A report released Monday by the city’s Taxi and Limousine Commission advocates for a minimum pay standard for Uber and Lyft drivers.
The report by The New School and UC Berkeley economists said if the city set a salary earnings floor of $17.22 an hour, a for-hire driver’s net earnings — after expenses — would jump by 22.5 percent, or an average of $6,345 per year. Researchers said the current pay model, equivalent to a $15-an-hour minimum wage, doesn’t come close to this rate.
“Hourly pay is low in large part because the industry depends upon a ready availability of idle drivers to minimize passenger wait times,” the report said.
Drivers, transportation advocates and City Council members have pushed for a standard minimum wage to ensure fair pay for the growing number of for-hire motorists — many of whom are considered independent workers by the ride share companies.
The study said there are more than 80,000 for-hire vehicles in the city, compared to 13,587 medallion yellow cabs. For-hire drivers complete more than 17 million trips in the city each month.
“Uber alone would be the largest for-profit private employer in New York City — if Uber drivers were classified as employees rather than independent contractors,” the report said.
Researchers said the impact on riders would be minimal as fares would only increase 5 percent or less, and average wait times for passengers would go up by about 12 to 15 seconds. Drivers would also be more enticed to accept shared rides, according to the study.
A spokesperson for Uber, however, said the proposal would lead to higher prices for riders and reduced service.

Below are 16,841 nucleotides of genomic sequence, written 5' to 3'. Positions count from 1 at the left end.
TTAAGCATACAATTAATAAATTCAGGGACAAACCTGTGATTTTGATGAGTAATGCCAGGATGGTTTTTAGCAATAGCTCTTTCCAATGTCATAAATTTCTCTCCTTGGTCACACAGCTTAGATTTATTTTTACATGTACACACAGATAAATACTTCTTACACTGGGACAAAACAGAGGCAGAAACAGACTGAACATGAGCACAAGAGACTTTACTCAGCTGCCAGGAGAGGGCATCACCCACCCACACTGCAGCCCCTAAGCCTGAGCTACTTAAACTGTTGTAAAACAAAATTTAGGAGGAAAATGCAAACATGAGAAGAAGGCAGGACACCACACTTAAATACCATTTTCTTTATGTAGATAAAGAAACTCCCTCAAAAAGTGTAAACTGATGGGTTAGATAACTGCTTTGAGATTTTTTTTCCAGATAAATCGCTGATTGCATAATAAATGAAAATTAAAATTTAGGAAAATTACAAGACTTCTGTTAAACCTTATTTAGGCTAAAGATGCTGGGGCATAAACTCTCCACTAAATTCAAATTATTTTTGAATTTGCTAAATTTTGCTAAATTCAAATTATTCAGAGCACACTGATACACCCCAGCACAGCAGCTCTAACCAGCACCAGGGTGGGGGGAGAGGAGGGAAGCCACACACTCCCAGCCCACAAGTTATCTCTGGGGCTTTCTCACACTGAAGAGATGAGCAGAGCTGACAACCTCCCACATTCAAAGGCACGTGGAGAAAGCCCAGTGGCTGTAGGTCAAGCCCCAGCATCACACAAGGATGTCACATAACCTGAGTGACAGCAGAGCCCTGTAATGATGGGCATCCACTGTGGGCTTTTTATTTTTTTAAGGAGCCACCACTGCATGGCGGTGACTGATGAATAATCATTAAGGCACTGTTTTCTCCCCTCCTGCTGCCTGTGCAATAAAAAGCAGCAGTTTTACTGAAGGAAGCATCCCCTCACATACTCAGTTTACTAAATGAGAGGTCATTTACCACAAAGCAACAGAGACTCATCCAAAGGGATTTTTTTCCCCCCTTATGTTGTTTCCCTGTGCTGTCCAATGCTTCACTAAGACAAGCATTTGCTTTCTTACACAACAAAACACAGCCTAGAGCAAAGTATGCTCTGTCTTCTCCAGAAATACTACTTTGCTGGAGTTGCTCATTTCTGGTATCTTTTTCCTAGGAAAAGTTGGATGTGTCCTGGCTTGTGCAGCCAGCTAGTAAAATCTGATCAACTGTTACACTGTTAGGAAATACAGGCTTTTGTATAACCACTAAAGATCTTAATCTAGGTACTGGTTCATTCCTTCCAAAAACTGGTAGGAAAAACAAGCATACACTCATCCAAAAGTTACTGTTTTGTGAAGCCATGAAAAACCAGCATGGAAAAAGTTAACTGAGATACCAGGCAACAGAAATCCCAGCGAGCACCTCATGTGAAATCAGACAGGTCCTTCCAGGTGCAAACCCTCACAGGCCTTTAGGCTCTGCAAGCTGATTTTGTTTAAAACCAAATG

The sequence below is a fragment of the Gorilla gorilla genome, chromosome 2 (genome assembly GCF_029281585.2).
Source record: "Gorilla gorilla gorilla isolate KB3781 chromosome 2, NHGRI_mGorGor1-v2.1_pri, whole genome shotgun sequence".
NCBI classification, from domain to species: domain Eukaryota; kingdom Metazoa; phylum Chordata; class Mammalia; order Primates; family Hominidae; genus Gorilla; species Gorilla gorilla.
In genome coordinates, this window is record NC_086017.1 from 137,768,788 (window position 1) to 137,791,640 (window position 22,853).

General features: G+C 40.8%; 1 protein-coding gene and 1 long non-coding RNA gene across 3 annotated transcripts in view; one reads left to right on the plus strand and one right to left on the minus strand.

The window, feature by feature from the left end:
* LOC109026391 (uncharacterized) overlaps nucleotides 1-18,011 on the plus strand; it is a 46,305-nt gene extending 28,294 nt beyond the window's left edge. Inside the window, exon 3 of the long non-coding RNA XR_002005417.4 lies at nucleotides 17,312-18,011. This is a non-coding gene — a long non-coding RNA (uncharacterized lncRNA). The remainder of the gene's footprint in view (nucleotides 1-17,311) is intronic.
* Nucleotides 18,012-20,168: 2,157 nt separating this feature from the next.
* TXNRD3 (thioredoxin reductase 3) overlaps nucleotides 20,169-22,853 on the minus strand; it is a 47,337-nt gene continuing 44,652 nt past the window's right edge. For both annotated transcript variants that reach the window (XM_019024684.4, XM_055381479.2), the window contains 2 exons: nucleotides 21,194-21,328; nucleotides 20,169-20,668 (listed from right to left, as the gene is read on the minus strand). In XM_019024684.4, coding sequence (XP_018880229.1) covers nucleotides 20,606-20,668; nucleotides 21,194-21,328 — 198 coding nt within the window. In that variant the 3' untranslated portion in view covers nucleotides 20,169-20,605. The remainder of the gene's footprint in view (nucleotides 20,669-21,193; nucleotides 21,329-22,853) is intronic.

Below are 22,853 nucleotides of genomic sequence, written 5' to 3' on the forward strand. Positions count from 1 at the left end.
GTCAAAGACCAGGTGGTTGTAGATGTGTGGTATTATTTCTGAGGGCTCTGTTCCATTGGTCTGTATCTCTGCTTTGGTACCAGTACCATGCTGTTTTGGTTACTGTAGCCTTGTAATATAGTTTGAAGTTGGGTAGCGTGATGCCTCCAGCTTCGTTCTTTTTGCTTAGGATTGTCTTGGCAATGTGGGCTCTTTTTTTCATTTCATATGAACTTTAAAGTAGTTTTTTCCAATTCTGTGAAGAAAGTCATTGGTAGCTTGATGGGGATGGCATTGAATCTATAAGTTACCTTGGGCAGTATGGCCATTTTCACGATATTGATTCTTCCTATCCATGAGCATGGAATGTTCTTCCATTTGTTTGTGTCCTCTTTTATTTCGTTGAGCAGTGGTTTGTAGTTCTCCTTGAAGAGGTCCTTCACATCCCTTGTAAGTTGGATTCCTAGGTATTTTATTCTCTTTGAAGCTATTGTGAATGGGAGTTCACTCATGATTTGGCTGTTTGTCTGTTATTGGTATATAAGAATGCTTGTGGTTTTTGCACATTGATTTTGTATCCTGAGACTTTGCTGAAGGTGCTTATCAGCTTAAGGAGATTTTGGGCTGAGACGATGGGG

“We are concerned about the unintended consequences of implementing the findings in this report and believe many of the assumptions made about our industry are over-simplified to the point of flawed,” the spokesperson said in a statement.
A representative for Lyft argued that the policy would lead to serious problems on the streets.
“We have not yet reviewed the full report, but the new proposed policy appears to create financial incentives for drivers to provide less service. As a result, there will be more empty cars, more congestion, longer wait times for passengers, and, over time, less pay for drivers in New York City,” Lyft spokeswoman Campbell Matthews said in a statement.
Bhairavi Desai, executive director of the New York Taxi Workers Alliance, also had concerns over the wage proposal. The report didn’t call for a wage floor for other livery and other drivers and doesn’t prevent the for-hire companies from implementing a wage ceiling, she said.
“The only way forward is to look at the industry holistically and implement one set of policy solutions that will help drivers in every sector,” Desai said in a statement.
The TLC is drafting regulatory rules to implement the minimum pay standard policy and said it will release the draft rules for public comment soon.